Feeds

Microsoft counters Windows 7 upgrade hack advice

Sweeps 'crapware' under carpet

Boost IT visibility and business value

Microsoft has wagged its finger at users to dissuade them from hacking upgrade versions of Windows 7 to get a full copy of the new operating system on their PC.

Reacting to tips being served up online, Microsoft has warned that while it's technically possible to perform what's known as a "clean" install of Windows 7 on a PC, you'll be breaking the law.

You'll be breaking the Microsoft End User License Agreement (EULA), meaning you're potentially running a pirated copy of Windows.

Also, Microsoft has "reminded" small-and-medium-size businesses they cannot transfer licenses for Windows from old machines to new PCs.

Eric Ligman, global partner experience leading in Microsoft Worldwide partner group has blogged bluntly: "Bottom line is, no, OEM Microsoft Windows licenses do not have any transfer rights and live and die on the original computer they are shipped with and installed on, period.

These kinds of things happen each time there's a new release of Windows.

In past years, Windows users have posted advice on how to get the upgrade editions of Windows XP and Windows Vista working on PCs without Windows pre-installed on the hard drive.

Upgrade copies are always cheaper than the full product.

Last week's release of Windows 7 has delivered a fresh crop of advice.

"Unfortunately, it looks like it is time to have this conversation again," an apparently exasperated Ligman wrote. "Technically possible" does not always mean legal," he said of the advice being posted.

"When these posts and write-ups state that you can install clean from an Upgrade piece of software and they fail to mention that you need to own a qualifying software license to be legal to use the Upgrade software for the installation, they give the impression that because it is technically possible, it is legal to do.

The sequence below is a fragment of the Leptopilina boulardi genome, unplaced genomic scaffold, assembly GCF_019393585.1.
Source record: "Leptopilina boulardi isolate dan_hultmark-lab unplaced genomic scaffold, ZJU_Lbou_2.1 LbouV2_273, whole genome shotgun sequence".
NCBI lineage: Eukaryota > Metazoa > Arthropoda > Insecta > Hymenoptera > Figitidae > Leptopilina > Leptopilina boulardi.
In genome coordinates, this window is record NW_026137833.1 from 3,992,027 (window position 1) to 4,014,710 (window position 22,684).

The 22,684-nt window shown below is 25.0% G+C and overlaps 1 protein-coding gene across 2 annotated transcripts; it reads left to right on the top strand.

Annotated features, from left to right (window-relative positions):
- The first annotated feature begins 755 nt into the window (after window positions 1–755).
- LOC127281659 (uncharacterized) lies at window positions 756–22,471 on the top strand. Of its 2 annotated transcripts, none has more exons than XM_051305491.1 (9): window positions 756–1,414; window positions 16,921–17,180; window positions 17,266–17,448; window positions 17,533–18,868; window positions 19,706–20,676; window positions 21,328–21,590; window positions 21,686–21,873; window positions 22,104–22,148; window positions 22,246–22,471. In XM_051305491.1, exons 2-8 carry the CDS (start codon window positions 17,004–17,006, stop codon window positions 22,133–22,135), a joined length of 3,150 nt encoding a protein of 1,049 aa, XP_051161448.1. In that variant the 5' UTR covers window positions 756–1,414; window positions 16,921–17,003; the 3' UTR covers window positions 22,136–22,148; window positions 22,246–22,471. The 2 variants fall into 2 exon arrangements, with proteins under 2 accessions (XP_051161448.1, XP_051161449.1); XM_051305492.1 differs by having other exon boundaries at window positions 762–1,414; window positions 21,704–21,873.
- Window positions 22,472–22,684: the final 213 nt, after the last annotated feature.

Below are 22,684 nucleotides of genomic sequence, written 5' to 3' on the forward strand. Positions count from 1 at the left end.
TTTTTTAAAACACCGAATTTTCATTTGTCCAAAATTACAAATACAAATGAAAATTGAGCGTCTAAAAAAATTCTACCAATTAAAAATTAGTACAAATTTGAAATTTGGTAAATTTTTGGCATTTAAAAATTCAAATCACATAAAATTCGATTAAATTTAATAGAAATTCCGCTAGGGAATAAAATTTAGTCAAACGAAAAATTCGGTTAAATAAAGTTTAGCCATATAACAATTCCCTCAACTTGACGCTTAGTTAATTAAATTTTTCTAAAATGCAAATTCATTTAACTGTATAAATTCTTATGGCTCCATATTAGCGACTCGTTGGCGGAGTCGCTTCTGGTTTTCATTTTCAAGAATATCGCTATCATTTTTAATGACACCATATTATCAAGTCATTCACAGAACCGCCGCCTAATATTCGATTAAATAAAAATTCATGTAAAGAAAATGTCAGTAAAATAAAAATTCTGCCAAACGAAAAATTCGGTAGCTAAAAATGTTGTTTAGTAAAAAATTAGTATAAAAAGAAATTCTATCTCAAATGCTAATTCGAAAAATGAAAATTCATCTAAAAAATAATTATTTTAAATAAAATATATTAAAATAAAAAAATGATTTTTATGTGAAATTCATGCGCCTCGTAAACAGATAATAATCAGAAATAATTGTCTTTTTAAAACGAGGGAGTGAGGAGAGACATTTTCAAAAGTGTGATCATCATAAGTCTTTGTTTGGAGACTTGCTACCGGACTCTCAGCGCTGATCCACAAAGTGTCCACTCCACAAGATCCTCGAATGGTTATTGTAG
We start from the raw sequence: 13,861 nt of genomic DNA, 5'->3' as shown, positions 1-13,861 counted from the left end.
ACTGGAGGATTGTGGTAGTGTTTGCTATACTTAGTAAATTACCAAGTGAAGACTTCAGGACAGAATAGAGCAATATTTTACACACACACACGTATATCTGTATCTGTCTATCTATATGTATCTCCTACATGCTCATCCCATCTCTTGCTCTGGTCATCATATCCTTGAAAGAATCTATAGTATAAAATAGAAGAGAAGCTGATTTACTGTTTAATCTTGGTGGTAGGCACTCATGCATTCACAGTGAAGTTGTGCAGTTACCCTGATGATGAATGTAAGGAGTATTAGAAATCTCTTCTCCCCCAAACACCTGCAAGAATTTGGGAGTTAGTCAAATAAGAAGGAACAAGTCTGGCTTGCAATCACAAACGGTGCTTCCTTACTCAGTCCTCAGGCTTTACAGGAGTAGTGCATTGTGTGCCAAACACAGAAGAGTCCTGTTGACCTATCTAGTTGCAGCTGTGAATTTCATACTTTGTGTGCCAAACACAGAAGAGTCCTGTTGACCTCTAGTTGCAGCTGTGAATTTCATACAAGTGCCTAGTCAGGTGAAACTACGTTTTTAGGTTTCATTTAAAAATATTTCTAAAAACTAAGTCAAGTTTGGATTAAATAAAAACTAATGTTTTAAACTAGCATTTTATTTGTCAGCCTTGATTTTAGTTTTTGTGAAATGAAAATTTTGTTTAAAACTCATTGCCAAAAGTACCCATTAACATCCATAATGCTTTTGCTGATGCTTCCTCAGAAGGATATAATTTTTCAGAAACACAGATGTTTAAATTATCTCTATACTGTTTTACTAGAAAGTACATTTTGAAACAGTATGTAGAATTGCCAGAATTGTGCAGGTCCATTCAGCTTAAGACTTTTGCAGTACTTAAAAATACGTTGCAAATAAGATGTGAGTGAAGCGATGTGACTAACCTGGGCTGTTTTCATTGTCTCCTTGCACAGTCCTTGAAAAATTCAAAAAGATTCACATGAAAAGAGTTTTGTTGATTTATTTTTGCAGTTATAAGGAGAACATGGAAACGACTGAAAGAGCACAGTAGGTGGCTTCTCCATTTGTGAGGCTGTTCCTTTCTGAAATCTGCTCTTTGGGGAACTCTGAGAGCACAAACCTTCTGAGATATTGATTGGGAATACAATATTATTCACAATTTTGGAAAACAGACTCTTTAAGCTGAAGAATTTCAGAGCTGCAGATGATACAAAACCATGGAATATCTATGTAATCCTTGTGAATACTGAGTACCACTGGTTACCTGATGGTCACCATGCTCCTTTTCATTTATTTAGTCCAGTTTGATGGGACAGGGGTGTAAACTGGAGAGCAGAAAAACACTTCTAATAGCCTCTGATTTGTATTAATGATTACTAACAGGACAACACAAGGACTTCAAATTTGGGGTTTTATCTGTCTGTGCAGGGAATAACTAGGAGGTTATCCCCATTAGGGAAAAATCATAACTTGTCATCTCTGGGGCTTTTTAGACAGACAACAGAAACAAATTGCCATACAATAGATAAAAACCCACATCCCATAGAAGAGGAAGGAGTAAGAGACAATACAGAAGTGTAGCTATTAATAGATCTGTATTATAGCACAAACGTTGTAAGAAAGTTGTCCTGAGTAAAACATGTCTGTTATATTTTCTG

"Unfortunately, by doing this, they irresponsibly put end users at risk of loading unlicensed software." ®

Bootnote

So-called "signature" PCs being showcased at Microsoft's inaugural retail store in Scottsdale, Arizona, aren't quite right. They're missing a feature PC users will be only too aware off: crapware, which has been deliberately excluded so as not to ruin the in-store computing "experience".

TechFlash has reported the PCs from OEMs at its store are missing all the useless apps, crippled and time bombed software that usually eat up valuable screen, processor and memory real-estate thanks to the cross promotional deals signed by Microsoft and OEMs.

Instead, you'll get full versions of Microsoft's Windows Live software and services, programs such as Silverlight, the Zune software, and Adobe's online technologies.

Build a business case: developing custom apps

More from The Register

next story
Why has the web gone to hell? Market chaos and HUMAN NATURE
Tim Berners-Lee isn't happy, but we should be
Microsoft boots 1,500 dodgy apps from the Windows Store
DEVELOPERS! DEVELOPERS! DEVELOPERS! Naughty, misleading developers!
'Stop dissing Google or quit': OK, I quit, says Code Club co-founder
And now a message from our sponsors: 'STFU or else'
Apple promises to lift Curse of the Drained iPhone 5 Battery
Have you tried turning it off and...? Never mind, here's a replacement
Linux turns 23 and Linus Torvalds celebrates as only he can
No, not with swearing, but by controlling the release cycle
Scratched PC-dispatch patch patched, hatched in batch rematch
Windows security update fixed after triggering blue screens (and screams) of death
This is how I set about making a fortune with my own startup
Would you leave your well-paid job to chase your dream?
prev story

Whitepapers

Top 10 endpoint backup mistakes
Avoid the ten endpoint backup mistakes to ensure that your critical corporate data is protected and end user productivity is improved.
Implementing global e-invoicing with guaranteed legal certainty
Explaining the role local tax compliance plays in successful supply chain management and e-business and how leading global brands are addressing this.
Backing up distributed data
Eliminating the redundant use of bandwidth and storage capacity and application consolidation in the modern data center.
The essential guide to IT transformation
ServiceNow discusses three IT transformations that can help CIOs automate IT services to transform IT and the enterprise
Next gen security for virtualised datacentres
Legacy security solutions are inefficient due to the architectural differences between physical and virtual environments.